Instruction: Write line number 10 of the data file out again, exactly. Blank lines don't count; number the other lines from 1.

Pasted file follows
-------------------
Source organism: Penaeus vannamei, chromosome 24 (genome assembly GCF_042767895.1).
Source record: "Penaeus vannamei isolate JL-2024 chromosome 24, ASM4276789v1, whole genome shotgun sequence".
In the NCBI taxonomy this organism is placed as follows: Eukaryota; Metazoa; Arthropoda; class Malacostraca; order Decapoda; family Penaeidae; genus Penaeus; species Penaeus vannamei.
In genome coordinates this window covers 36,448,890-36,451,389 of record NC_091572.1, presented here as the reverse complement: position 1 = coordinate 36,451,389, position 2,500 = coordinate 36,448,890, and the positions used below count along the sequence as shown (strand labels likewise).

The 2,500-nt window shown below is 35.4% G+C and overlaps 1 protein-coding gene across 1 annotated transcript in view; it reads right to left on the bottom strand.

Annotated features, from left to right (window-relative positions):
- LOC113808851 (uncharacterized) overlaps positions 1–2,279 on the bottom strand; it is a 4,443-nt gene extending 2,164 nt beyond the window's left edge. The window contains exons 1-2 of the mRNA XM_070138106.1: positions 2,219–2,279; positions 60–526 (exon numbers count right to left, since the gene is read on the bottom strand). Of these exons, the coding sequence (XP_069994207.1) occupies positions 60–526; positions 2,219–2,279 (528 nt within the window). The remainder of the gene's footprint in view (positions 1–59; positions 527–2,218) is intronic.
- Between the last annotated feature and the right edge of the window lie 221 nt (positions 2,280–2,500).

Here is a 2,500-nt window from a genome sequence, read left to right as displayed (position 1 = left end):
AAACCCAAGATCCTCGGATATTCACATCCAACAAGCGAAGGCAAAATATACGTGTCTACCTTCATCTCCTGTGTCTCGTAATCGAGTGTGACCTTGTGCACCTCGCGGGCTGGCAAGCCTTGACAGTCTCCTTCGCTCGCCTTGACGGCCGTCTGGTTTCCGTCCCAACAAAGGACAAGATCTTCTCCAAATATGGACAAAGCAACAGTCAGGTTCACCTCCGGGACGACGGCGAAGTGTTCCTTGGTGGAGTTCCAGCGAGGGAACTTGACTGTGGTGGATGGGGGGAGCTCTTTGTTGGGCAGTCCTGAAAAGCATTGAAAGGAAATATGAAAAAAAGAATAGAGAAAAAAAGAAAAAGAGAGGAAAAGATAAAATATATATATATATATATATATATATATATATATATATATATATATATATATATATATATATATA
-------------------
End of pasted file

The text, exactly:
AAACCCAAGATCCTCGGATATTCACATCCAACAAGCGAAGGCAAAATATACGTGTCTACCTTCATCTCCTGTGTCTCGTAATCGAGTGTGACCTTGTGCACCTCGCGGGCTGGCAAGCCTTGACAGTCTCCTTCGCTCGCCTTGACGGCCGTCTGGTTTCCGTCCCAACAAAGGACAAGATCTTCTCCAAATATGGACAAAGCAACAGTCAGGTTCACCTCCGGGACGACGGCGAAGTGTTCCTTGGTGGAGTTCCAGCGAGGGAACTTGACTGTGGTGGATGGGGGGAGCTCTTTGTTGGGCAGTCCTGAAAAGCATTGAAAGGAAATATGAAAAAAAGAATAGAGAAAAAAAGAAAAAGAGAGGAAAAGATAAAATATATATATATATATATATATATATATATATATATATATATATATATATATATATATATATATA